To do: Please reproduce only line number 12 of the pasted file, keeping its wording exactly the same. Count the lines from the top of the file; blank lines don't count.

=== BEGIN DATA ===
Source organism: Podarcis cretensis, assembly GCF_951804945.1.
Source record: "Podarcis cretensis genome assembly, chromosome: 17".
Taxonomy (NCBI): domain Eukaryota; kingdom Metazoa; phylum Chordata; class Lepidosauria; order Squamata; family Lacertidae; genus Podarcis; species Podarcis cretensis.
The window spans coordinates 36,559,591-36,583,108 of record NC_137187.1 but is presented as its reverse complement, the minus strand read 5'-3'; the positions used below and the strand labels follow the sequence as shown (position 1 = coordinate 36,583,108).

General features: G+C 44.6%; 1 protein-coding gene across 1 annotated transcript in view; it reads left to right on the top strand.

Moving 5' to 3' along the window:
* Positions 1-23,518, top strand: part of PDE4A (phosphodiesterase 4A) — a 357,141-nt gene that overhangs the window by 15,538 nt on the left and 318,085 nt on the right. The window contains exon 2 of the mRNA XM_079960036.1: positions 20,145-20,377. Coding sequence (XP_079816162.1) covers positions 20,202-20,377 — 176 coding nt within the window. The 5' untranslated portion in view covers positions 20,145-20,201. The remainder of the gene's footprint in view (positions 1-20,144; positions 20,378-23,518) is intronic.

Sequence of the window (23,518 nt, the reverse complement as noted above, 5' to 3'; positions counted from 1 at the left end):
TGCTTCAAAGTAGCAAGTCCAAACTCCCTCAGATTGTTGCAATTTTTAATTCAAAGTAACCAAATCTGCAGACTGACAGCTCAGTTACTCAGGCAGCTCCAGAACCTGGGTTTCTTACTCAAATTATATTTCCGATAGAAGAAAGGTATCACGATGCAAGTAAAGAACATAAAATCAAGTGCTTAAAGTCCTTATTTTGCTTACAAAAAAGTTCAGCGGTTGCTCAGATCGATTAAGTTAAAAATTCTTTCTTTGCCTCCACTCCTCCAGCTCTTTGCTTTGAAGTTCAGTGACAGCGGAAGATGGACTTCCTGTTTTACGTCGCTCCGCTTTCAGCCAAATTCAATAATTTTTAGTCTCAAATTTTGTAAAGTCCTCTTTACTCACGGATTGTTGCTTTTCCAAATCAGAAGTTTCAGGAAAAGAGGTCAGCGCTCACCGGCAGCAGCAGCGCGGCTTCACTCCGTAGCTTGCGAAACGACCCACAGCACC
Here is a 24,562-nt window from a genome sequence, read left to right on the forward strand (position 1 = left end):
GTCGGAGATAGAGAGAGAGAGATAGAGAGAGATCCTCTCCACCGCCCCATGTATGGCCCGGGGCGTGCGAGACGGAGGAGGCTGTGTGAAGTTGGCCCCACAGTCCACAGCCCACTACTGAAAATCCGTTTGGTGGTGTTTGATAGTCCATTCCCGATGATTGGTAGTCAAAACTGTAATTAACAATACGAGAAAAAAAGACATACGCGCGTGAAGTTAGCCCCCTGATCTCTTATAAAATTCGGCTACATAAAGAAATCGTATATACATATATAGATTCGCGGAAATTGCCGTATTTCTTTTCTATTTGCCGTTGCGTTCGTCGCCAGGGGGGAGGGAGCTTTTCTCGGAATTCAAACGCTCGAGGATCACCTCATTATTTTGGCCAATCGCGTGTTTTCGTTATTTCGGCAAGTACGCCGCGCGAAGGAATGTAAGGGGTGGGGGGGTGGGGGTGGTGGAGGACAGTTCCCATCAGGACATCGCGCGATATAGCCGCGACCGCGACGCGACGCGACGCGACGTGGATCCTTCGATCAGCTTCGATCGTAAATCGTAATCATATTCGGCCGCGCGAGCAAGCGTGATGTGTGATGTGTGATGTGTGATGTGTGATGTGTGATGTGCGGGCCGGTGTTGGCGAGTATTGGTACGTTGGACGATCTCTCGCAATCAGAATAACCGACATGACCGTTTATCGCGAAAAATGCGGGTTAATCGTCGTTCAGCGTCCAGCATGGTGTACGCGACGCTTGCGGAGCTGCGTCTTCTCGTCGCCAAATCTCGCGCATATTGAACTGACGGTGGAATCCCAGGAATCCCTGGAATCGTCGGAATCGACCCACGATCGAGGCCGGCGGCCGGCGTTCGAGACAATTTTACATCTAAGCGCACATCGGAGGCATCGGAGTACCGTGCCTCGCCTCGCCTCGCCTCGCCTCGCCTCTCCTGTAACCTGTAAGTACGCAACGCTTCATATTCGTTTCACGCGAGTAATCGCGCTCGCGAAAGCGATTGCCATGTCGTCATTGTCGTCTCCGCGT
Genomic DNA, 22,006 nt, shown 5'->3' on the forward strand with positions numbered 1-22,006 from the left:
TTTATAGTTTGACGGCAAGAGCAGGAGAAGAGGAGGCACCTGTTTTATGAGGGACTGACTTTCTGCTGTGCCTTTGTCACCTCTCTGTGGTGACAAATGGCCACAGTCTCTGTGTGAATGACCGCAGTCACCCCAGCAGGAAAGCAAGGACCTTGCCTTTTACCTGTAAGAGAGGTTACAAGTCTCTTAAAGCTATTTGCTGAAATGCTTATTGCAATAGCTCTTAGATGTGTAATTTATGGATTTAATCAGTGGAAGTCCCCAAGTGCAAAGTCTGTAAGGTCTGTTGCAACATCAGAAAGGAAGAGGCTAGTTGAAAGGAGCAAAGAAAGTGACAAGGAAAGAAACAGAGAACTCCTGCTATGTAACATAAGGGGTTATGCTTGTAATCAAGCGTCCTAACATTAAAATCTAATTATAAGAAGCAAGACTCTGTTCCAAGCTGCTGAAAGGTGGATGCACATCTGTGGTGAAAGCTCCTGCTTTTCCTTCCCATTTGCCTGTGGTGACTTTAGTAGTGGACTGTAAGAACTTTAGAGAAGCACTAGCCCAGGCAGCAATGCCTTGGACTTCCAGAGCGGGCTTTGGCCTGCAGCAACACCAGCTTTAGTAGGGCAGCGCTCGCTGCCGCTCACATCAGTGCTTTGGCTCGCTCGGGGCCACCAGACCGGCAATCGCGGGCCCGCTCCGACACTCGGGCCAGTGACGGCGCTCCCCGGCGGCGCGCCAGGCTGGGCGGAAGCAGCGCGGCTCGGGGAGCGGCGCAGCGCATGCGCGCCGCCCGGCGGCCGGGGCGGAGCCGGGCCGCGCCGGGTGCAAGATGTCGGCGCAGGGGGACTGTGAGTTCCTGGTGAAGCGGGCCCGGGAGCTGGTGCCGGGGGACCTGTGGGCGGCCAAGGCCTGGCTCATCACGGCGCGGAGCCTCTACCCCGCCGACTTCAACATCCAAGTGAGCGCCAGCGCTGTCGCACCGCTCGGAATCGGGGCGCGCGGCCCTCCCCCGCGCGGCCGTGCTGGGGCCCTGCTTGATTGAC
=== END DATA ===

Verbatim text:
Genomic DNA, 22,006 nt, shown 5'->3' on the forward strand with positions numbered 1-22,006 from the left: